The broken leash K9 training

Just an idea !
roger
 
  1  
Reply Tue 16 May, 2017 07:31 pm
@Callonme,
Sounds catchy, but maybe a bit negative of a dog trainer.
0 Replies
 
Glennn
 
  2  
Reply Tue 16 May, 2017 08:16 pm
@dreshany,
Quote:
4) k9 Authority

This gives me the impression that the dog is the authority, and that the training is for the purpose of defending/attacking. I opened such a training school for dogs in the past. It was called the Crouching Beagle, Hidden Wolf academy.

I used a novel approach. Instead of Dobermans or Rottweilers, I trained beagles. I offered my Special-Forces-Beagles (SFBs) to law enforcement agencies. These beagles were trained to go into the room or area where the perpetrator is located, and once inside, approach the target with its head lowered, tongue hanging out, and tail wagging in an overly friendly manner. If that didn't put the perpetrator's mind at ease, then the multiple hunting licenses hanging from his roughed-up and well-worn collar--plus the burrs stuck in his coat--most certainly would. When the SFB reached the target's feet, it would stop and wag its tail while looking up at the target with those big brown eyes. If, or when, the perpetrator squatted down to pet the dog, the dog would go for a main artery in the thigh or the jugular, whichever was most exposed. These beagles had been conditioned to associate the act of tearing into a perpetrator's thigh or throat with receiving a treat. They didn't know they were doing wrong. They were just asking for a treat.

The physical pain, the shock, and the loss of blood experienced by the perpetrator is bad enough. But the psychological impact takes its toll as well, as the only thing worse than being attacked by a dog you know you can't trust is being attacked by a dog you know you can trust. It's like a horror show in which one of the most benign creatures morphs into an evil clown, forever shattering your trust in reality, and beagles in particular.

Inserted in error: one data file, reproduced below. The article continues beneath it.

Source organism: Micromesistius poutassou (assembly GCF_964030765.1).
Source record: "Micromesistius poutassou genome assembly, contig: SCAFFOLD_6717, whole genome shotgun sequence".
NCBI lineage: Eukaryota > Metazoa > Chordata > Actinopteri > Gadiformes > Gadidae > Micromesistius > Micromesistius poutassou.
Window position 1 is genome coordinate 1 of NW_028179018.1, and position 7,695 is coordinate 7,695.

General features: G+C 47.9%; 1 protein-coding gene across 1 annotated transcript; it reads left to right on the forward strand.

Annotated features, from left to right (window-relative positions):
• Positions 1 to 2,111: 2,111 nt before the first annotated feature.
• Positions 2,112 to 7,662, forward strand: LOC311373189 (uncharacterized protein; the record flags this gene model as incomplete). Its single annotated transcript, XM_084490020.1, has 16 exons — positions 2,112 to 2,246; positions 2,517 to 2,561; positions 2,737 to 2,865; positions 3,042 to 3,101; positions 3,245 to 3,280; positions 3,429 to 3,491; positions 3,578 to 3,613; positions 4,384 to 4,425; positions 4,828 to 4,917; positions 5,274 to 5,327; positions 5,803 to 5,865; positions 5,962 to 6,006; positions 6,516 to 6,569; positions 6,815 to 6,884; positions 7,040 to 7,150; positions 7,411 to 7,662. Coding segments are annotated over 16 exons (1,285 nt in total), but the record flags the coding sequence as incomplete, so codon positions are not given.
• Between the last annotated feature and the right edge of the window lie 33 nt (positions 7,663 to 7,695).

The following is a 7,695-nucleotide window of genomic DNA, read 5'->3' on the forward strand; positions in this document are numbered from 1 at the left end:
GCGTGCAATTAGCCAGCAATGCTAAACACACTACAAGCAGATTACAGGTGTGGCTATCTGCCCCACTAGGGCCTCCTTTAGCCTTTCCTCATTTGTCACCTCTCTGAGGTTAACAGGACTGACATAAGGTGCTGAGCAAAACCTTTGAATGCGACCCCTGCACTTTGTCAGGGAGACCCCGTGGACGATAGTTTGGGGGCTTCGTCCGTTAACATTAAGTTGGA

Everything was going well until I heard about some future legislation coming down the pipe which would make this brand of beagle illegal--an illegal beagle Smile . Some animal rights groups were making a big stink about using beagles as attack dogs. Their contention was that, once the dog had done its damage, most perpetrators will kick the **** out of them, shoot them, or otherwise prove the point that beagles are supposed to fight rabbit and fox--and even then, only in gangs. They certainly weren't meant to fight humans. Plus, at my academy, the beagles' teeth were cosmetically altered to make them sharp as razors. As a result, their tongues and lips are just a mess. In a campaign to stamp out such abuse, a photo of a beagle whose tongue and lips had been shredded and bloodied because of this kind of dental alteration was used as the poster-pup for a campaign sponsored by the Humane Society.

I argued that it’s not my fault if the customer fails to apply vegetable oil twice a day to the altered teeth of their Special Forces Beagle, as per the instructions--albeit in the extremely small print of the sales warranty. But the courts didn't see it my way, and they shut me down. I hope you have better luck in your business venture than me. Just don't use beagles and you should be fine.
0 Replies